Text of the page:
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US storms kill at least 21 across 4 states on Memorial Day weekend

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By Kanishka Singh

(Reuters) -Tornado-spawning thunderstorms that swept the U.S. Southern Plains and Ozarks have killed at least 21 people as of Monday morning across four states and wrecked hundreds of buildings, with forecasters warning of more severe weather.

The death toll over the Memorial Day weekend includes at least eight fatalities in Arkansas, seven in Texas, four in Kentucky and two in Oklahoma, according to tallies by state emergency authorities.

Kentucky Governor Andy Beshear declared a state of emergency early on Monday while the National Weather Service said a severe thunderstorm watch was issued for parts of Georgia and South Carolina until at least Monday afternoon.

“It was a tough night for our people,” the Kentucky governor said on social media platform X on Monday. He later said in a press briefing that “devastating storms” had hit almost the entire state. Officials said 100 state highways and roads were damaged by the storms.

At least seven people perished – including two children aged 2 and 5 from a single family – and nearly 100 were injured on Saturday night when a powerful tornado struck communities in north Texas near the Oklahoma border, Governor Greg Abbott said at a Sunday news conference.

Late on Sunday, Arkansas Governor Sarah Huckabee Sanders said the state had at least eight deaths after the storms. A resident in Arkansas suffering from chronic obstructive pulmonary disease died due to lack of oxygen when the power went out.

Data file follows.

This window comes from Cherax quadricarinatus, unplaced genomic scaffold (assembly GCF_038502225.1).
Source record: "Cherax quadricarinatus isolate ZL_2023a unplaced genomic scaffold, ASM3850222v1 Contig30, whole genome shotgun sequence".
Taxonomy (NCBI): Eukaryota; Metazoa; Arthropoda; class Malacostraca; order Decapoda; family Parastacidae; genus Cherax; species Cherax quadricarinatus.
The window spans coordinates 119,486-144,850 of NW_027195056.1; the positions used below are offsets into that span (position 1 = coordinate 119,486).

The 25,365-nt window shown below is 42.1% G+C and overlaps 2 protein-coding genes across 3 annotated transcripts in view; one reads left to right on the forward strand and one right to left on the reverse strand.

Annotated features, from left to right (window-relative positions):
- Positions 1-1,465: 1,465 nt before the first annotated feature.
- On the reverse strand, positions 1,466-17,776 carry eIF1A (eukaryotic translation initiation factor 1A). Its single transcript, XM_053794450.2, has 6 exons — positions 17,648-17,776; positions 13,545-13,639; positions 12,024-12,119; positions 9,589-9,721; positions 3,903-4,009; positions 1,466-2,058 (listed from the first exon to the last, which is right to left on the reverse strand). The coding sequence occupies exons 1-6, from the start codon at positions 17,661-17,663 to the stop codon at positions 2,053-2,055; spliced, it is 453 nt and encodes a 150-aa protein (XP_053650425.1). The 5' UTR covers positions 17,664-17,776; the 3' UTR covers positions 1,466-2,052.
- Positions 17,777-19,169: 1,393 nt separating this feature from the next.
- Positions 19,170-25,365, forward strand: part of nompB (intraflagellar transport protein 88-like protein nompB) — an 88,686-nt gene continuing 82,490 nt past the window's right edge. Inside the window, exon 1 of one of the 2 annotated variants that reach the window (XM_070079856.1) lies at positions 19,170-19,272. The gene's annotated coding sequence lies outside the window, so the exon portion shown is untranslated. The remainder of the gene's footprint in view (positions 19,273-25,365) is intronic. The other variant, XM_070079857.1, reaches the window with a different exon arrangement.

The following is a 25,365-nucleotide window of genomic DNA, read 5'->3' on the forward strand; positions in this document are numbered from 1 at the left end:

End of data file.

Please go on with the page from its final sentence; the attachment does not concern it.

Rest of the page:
Hundreds of thousands of Americans faced power outages on Monday due to the weather, according to the PowerOutage.US tracking website, with Kentucky alone having over 180,000 outages.

In some areas, restoring power could take days, Beshear, the Kentucky governor said in a news briefing on Monday.

The National Weather Service warned of additional storms moving through the Ohio and Tennessee valleys, bringing damaging winds, large hail and more tornadoes, as well as heavy downpours capable of triggering flash floods.

The latest extreme weather came just days after a powerful tornado ripped through an Iowa town, killing four people, and more twisters touched down in Texas last week.

Meanwhile, the U.S. was preparing for what government forecasters have called a potentially “extraordinary” 2024 Atlantic hurricane season beginning June 1.

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